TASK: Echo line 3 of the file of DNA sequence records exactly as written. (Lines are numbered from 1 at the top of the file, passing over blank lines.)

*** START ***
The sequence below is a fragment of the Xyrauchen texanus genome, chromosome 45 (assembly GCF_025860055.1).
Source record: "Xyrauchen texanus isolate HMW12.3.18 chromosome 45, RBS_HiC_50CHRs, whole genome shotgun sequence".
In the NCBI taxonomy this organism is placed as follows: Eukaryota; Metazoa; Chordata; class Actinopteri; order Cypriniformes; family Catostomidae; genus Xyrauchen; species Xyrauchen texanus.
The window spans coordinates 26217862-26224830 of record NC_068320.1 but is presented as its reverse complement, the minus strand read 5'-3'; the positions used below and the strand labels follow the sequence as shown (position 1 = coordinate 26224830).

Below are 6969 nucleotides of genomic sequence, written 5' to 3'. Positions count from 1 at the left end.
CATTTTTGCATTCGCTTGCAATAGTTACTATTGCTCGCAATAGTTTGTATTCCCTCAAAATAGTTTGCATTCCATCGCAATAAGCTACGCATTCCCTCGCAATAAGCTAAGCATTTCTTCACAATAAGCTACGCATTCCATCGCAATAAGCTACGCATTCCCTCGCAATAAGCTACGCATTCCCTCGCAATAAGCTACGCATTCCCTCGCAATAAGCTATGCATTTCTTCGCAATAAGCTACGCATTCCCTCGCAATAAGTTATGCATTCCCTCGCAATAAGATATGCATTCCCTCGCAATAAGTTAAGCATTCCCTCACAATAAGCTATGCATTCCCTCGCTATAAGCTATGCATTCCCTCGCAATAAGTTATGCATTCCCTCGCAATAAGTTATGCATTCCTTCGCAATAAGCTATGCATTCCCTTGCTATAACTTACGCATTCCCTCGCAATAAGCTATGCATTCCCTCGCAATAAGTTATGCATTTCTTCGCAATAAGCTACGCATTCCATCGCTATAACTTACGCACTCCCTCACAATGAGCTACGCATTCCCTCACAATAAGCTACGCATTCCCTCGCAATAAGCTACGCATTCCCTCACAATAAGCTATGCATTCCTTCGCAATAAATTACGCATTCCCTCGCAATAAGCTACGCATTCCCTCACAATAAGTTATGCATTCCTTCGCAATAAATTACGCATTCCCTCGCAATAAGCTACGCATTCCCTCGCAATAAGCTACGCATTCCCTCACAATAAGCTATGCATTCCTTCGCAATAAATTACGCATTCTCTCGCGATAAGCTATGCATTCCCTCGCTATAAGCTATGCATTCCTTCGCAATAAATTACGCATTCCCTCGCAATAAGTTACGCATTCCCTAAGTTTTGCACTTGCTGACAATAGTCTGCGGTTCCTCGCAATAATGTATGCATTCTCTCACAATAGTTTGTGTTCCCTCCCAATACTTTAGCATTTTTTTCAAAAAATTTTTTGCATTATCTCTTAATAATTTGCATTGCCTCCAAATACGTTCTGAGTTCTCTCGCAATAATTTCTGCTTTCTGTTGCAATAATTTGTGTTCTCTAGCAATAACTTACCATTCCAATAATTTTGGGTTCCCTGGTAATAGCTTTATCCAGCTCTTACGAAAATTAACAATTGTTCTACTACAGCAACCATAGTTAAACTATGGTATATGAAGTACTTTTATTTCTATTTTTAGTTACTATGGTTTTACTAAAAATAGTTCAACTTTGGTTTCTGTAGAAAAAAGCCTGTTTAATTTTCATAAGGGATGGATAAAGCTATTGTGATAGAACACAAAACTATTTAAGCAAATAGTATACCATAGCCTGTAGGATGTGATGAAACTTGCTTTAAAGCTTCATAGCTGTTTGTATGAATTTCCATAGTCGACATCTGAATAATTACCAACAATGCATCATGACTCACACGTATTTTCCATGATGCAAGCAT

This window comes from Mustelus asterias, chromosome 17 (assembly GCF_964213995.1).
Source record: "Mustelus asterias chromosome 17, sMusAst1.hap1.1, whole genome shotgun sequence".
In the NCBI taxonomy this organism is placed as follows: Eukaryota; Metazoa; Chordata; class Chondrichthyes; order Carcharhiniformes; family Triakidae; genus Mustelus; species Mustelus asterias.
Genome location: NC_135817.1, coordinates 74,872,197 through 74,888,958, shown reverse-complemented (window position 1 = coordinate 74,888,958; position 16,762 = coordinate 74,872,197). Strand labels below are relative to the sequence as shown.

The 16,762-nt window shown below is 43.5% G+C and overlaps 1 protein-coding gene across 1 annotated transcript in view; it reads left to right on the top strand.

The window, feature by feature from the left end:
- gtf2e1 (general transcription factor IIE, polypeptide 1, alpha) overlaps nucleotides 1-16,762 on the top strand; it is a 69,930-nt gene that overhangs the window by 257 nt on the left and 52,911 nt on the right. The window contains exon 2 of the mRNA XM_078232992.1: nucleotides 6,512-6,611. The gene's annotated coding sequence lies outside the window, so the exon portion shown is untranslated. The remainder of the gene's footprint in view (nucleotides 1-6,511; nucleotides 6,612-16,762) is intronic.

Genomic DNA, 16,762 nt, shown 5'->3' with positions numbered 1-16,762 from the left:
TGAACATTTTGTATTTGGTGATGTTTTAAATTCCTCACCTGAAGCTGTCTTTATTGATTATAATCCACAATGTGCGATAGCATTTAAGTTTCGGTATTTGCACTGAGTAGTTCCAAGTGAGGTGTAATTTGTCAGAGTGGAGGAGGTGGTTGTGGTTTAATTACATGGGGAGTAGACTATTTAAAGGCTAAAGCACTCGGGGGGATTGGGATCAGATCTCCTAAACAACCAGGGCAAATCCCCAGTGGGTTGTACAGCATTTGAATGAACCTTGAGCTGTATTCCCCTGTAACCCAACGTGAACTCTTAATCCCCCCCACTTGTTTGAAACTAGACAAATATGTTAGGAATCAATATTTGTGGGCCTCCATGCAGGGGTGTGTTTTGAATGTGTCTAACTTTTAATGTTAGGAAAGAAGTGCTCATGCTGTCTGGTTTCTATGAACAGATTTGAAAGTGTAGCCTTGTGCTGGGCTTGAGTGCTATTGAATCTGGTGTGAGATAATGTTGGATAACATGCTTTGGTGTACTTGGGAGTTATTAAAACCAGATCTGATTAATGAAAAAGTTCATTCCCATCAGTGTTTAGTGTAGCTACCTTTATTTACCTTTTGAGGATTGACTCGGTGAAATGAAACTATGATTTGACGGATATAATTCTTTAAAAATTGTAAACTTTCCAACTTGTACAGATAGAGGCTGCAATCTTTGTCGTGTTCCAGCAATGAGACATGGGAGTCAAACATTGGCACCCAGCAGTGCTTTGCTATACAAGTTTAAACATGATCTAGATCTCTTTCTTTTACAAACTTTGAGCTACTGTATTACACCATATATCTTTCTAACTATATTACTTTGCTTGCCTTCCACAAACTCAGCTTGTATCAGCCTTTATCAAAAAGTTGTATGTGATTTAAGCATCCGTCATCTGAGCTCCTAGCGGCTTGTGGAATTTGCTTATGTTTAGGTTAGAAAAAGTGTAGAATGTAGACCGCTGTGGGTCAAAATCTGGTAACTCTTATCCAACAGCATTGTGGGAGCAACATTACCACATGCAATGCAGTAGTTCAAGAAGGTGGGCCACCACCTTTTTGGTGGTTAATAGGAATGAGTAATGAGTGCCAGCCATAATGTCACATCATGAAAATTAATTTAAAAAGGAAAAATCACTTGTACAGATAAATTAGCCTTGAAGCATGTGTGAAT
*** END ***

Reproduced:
In the NCBI taxonomy this organism is placed as follows: Eukaryota; Metazoa; Chordata; class Actinopteri; order Cypriniformes; family Catostomidae; genus Xyrauchen; species Xyrauchen texanus.